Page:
(Warning: technical gamedev post)

One of the reasons I started making Adaptory is that I wanted to try making a game that has multithreaded simulations. Most simulation games have a loop similar to:

  1. Take current game world
  2. Apply a bunch of simulations
  3. Save the changes
  4. Go back to 1

Generally this loop is done on a single thread, meaning the update performance is limited to the processing power of your CPU. I like playing huge game worlds and I’m always frustrated when a game I love starts hitting limits.

On the other hand, most computers these days have multiple cores – meaning they can run many processes simultaneously. Making a simulation game multithreaded is extremely difficult, but it is possible. (This is also one of the reasons I went with Java rather than C.)

Adaptory is a game with multiple simulations all interacting together, such as the element simulation:

The element simulation manages temperatures, state changes, density, fluids, gas expansion, thermal conductivity, and lots more

This simulation must be reproducible and fast, and the rendering thread also needs to be fast. They shouldn’t be locked together; a game running at 15 FPS is not fun to play, and a simulation running at 60 FPS is unnecessary. For now, I’ve settled on the following design (I love a good architecture diagram 😅):

Adaptory’s Design

At a very high level, there are two types of game world – read-only, and read-write. The UI/render thread can only access the read-only game world. This design prevents some weird concurrency bugs.

The UI/render thread can only access a read-only game world

To execute the simulations, there is an update orchestrator, that clones the read-only world into a new read-write world; queues, forks, and joins simulations; and then marks the new read-write world as the read-only world for the next tick. The UI/render thread then uses this world going forward. This also prevents other weird concurrency bugs happening the other way.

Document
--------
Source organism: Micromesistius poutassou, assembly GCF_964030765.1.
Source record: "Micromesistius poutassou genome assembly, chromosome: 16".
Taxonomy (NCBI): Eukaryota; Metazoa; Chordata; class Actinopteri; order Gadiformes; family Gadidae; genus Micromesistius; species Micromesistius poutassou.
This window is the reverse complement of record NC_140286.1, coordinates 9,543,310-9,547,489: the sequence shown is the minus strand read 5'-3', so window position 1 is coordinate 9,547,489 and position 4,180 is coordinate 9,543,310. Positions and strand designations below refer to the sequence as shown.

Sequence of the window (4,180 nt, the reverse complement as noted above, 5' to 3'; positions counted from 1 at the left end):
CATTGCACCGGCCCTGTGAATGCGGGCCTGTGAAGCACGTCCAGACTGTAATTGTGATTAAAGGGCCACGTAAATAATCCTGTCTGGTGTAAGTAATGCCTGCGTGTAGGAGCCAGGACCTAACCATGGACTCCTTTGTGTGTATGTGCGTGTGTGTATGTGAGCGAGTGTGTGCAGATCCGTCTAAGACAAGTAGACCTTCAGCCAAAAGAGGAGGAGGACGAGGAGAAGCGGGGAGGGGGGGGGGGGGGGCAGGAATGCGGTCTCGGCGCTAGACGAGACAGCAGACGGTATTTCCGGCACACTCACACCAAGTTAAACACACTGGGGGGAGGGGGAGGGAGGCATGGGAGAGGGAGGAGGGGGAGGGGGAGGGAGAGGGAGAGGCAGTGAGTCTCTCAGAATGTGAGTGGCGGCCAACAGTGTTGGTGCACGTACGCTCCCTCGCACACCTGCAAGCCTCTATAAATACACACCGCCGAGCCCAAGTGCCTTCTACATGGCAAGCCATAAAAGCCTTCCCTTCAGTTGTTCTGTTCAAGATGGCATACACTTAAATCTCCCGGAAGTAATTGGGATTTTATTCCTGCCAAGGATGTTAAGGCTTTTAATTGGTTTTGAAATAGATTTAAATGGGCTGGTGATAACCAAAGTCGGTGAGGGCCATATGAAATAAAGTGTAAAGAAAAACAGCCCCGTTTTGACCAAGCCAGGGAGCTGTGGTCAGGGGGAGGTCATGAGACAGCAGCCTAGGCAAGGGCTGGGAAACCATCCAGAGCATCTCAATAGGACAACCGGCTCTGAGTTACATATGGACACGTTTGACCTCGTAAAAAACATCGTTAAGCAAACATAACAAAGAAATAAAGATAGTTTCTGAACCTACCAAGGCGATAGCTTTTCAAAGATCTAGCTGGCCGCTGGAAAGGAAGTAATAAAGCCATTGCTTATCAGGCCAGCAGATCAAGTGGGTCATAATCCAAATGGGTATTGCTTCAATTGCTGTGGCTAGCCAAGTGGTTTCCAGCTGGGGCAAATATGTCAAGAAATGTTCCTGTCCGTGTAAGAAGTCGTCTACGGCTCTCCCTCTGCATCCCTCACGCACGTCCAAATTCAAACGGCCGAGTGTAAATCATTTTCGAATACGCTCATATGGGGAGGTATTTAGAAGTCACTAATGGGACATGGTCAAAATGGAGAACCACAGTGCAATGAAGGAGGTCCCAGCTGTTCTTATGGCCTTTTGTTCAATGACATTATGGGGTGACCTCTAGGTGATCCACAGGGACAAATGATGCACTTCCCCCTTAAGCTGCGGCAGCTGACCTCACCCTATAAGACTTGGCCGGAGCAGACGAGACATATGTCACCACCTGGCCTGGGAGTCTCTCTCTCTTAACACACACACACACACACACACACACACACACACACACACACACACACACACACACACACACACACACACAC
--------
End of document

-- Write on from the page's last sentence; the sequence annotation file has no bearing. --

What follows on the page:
The Update Orchestrator manages and synchronises all the simulations

This design is flexible, and allows for a number of different simulation types, including long-running simulations and asynchronous queries. Ideally simulations can be broken down into smaller chunks that can run in parallel. ForkJoinPool provides a lot of this infrastructure for free:

Some simulations can be executed against world chunks, allowing for better parallelisation

Of course, the devil is in the details, and there are a lot of details… and I need to verify this actually works in a shippable game. At the moment, Adaptory has 14 simulations, including the element simulation, game event simulation, light level simulation, accessibility simulations, and others.


Over the last two months I have focused on the performance of the simulations. Along with improving the element simulation by approximately ~90%, I’ve also verified that the multithreaded version of the game is faster than an equivalent single-threaded one!

Initial performance results: single-threaded vs multithreaded element simulations, in ms per simulation frame

(Once I saw this graph, I immediately started wondering, what’s preventing faster frames? Is it memory bandwidth, CPU performance, something else…? One of the benefits of using Java is that you’re insulated from the structure of internal memory, but one of the drawbacks is that you’re also insulated from the structure of internal memory…)

I’m confident that this architecture and these concepts are a good starting point. I still have lots of other optimisation ideas to try out, and I believe this design is adaptable and testable. I’m really happy with the results so far and I’m excited to see how far I can push it 😀